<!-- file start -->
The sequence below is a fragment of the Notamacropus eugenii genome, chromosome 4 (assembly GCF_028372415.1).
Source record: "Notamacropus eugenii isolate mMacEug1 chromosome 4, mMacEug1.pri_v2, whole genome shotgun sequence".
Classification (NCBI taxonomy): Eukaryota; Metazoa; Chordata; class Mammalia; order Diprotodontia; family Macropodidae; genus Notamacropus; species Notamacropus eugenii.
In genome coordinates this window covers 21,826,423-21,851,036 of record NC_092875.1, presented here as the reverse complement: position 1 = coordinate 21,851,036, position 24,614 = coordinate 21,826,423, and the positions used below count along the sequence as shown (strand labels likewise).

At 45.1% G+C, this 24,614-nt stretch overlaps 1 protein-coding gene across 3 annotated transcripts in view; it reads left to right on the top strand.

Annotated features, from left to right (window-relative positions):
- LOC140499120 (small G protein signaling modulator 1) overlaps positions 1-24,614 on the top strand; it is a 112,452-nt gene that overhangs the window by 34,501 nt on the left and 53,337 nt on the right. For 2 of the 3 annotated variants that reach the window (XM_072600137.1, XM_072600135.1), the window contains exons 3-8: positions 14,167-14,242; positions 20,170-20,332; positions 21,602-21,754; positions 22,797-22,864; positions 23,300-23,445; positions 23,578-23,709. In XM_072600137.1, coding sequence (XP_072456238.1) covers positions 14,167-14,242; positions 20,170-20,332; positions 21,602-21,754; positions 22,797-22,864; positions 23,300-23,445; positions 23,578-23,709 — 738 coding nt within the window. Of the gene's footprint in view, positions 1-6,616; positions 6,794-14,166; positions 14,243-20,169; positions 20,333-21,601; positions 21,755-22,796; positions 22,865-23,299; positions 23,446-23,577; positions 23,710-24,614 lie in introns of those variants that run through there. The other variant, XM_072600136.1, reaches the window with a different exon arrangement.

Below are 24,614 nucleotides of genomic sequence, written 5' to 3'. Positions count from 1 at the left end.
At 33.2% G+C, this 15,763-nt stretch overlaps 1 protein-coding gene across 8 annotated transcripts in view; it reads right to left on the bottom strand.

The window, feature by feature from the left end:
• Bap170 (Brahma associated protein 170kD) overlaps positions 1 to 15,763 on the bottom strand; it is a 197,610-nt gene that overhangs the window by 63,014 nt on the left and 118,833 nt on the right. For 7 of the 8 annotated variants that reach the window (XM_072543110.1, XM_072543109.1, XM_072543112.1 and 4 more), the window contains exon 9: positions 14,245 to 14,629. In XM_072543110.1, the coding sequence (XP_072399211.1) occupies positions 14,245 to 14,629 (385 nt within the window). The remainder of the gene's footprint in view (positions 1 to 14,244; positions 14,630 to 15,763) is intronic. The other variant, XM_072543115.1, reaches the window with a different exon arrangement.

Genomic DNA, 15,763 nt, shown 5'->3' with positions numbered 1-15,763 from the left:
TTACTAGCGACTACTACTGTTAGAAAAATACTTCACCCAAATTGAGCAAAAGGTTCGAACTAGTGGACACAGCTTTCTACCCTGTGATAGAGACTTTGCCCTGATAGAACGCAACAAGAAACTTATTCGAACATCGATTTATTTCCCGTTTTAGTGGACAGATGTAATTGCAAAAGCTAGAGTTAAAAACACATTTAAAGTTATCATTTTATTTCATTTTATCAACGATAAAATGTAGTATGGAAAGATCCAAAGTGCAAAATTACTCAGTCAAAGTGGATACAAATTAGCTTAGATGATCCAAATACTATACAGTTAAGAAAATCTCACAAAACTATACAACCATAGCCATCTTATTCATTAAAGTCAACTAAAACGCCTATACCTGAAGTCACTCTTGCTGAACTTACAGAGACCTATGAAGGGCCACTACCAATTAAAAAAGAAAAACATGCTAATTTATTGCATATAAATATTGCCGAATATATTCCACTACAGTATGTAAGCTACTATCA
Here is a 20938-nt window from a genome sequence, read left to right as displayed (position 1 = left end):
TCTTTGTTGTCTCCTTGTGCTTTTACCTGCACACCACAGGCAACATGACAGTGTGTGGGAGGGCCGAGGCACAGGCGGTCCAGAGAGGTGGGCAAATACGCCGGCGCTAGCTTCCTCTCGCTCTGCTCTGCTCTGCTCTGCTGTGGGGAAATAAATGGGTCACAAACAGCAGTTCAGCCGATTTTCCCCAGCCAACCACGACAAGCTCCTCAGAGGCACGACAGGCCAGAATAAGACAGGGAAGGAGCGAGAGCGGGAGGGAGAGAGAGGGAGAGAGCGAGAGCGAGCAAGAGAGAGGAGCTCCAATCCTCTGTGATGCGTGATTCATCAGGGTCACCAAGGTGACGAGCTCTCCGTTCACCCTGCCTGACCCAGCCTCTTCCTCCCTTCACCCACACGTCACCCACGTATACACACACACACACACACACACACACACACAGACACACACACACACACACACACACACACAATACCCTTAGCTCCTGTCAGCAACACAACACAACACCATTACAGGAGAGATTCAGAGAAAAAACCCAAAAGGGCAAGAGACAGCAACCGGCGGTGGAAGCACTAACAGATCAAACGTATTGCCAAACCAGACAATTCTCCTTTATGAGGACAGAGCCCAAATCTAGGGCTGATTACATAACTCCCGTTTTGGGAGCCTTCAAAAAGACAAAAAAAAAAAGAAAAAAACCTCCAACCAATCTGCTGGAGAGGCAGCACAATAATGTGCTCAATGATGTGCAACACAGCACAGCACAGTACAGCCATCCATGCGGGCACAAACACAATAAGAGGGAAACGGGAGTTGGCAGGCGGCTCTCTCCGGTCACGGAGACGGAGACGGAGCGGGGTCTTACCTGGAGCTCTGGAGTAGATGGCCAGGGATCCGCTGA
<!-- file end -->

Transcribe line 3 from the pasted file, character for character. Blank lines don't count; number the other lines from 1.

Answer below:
Classification (NCBI taxonomy): Eukaryota; Metazoa; Chordata; class Mammalia; order Diprotodontia; family Macropodidae; genus Notamacropus; species Notamacropus eugenii.